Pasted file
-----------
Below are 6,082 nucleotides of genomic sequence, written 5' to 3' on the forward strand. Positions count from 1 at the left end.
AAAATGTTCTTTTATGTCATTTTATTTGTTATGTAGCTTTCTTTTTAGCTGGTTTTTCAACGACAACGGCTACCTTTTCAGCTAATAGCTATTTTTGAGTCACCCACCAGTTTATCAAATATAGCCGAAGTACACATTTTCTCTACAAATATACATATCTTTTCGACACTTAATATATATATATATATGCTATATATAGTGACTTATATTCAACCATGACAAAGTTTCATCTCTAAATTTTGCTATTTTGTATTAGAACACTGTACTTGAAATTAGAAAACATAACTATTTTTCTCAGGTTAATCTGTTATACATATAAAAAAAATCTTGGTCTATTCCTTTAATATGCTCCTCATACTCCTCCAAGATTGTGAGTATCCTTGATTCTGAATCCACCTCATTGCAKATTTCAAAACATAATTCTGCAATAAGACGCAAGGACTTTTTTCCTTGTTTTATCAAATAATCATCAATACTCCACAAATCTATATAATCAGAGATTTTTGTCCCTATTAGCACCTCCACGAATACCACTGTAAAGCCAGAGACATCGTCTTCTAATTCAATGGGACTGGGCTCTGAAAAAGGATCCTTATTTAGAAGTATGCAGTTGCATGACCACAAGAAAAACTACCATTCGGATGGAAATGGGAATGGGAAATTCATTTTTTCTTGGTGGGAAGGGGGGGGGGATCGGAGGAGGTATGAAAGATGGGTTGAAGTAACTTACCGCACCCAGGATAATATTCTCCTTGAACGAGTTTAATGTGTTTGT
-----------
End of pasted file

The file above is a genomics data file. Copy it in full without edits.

Below are 6,082 nucleotides of genomic sequence, written 5' to 3' on the forward strand. Positions count from 1 at the left end.
AAAATGTTCTTTTATGTCATTTTATTTGTTATGTAGCTTTCTTTTTAGCTGGTTTTTCAACGACAACGGCTACCTTTTCAGCTAATAGCTATTTTTGAGTCACCCACCAGTTTATCAAATATAGCCGAAGTACACATTTTCTCTACAAATATACATATCTTTTCGACACTTAATATATATATATATATGCTATATATAGTGACTTATATTCAACCATGACAAAGTTTCATCTCTAAATTTTGCTATTTTGTATTAGAACACTGTACTTGAAATTAGAAAACATAACTATTTTTCTCAGGTTAATCTGTTATACATATAAAAAAAATCTTGGTCTATTCCTTTAATATGCTCCTCATACTCCTCCAAGATTGTGAGTATCCTTGATTCTGAATCCACCTCATTGCAKATTTCAAAACATAATTCTGCAATAAGACGCAAGGACTTTTTTCCTTGTTTTATCAAATAATCATCAATACTCCACAAATCTATATAATCAGAGATTTTTGTCCCTATTAGCACCTCCACGAATACCACTGTAAAGCCAGAGACATCGTCTTCTAATTCAATGGGACTGGGCTCTGAAAAAGGATCCTTATTTAGAAGTATGCAGTTGCATGACCACAAGAAAAACTACCATTCGGATGGAAATGGGAATGGGAAATTCATTTTTTCTTGGTGGGAAGGGGGGGGGGATCGGAGGAGGTATGAAAGATGGGTTGAAGTAACTTACCGCACCCAGGATAATATTCTCCTTGAACGAGTTTAATGTGTTTGT